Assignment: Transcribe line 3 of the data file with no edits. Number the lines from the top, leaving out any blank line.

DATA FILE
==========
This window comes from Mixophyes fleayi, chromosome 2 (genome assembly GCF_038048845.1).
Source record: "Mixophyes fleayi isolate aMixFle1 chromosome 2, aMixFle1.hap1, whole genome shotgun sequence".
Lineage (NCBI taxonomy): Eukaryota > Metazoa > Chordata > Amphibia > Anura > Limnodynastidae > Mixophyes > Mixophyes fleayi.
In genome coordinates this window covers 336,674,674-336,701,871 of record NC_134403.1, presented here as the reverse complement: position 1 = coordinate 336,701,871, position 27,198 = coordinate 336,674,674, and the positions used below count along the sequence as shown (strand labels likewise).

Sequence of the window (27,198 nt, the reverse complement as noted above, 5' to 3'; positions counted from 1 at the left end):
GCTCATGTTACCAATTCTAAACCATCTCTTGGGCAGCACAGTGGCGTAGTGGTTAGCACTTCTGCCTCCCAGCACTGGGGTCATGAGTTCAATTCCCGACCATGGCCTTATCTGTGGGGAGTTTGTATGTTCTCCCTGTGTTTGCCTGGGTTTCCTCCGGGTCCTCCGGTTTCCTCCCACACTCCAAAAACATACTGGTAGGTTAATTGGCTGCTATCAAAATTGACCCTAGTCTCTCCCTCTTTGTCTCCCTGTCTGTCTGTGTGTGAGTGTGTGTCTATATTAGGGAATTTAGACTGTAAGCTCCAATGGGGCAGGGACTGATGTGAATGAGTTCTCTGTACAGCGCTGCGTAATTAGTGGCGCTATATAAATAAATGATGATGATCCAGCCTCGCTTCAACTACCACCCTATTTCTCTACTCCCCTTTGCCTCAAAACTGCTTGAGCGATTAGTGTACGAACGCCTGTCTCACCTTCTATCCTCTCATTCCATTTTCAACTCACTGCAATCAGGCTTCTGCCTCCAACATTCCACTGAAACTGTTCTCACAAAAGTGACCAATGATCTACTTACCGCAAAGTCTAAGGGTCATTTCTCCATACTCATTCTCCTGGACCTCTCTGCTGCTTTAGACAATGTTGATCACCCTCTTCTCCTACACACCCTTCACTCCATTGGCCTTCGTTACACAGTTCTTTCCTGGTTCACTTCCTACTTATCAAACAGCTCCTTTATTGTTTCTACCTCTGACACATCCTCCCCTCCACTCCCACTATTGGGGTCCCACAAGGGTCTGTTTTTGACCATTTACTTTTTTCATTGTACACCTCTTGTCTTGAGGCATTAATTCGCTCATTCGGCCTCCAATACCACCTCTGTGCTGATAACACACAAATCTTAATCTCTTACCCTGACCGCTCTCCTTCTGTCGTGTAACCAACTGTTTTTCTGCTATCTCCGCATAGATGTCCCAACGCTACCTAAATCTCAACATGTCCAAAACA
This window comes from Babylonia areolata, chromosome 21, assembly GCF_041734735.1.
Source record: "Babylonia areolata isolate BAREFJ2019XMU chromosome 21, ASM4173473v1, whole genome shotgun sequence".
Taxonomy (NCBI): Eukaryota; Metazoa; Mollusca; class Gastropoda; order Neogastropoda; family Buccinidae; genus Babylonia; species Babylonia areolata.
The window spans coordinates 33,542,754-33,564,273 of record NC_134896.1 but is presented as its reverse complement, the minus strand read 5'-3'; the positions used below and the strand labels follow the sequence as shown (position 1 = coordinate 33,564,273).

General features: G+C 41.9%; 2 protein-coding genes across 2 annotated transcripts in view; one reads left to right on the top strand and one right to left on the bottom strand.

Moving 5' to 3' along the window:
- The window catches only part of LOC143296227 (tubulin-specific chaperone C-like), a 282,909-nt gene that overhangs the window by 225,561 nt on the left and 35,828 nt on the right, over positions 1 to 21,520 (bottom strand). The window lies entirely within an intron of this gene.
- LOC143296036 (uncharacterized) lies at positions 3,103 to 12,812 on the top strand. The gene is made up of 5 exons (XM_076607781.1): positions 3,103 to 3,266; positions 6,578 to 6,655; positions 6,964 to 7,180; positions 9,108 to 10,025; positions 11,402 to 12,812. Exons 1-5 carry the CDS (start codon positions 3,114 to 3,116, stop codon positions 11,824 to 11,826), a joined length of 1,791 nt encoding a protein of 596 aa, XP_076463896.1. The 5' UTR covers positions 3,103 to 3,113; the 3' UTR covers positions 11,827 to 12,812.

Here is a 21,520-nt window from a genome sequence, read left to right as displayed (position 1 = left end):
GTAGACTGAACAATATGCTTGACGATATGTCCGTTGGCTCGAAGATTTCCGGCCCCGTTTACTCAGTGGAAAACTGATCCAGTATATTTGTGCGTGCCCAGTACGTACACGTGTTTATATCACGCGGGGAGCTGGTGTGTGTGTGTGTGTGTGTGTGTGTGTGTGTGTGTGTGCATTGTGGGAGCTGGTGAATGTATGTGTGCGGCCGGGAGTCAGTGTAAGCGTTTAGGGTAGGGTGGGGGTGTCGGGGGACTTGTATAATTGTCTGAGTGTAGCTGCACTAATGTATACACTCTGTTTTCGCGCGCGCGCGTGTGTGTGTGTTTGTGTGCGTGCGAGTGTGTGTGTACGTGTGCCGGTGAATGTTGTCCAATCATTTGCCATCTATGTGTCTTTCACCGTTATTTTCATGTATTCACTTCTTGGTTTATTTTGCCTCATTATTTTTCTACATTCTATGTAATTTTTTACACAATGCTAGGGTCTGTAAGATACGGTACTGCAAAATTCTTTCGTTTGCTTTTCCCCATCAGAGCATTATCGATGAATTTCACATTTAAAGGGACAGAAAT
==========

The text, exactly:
Lineage (NCBI taxonomy): Eukaryota > Metazoa > Chordata > Amphibia > Anura > Limnodynastidae > Mixophyes > Mixophyes fleayi.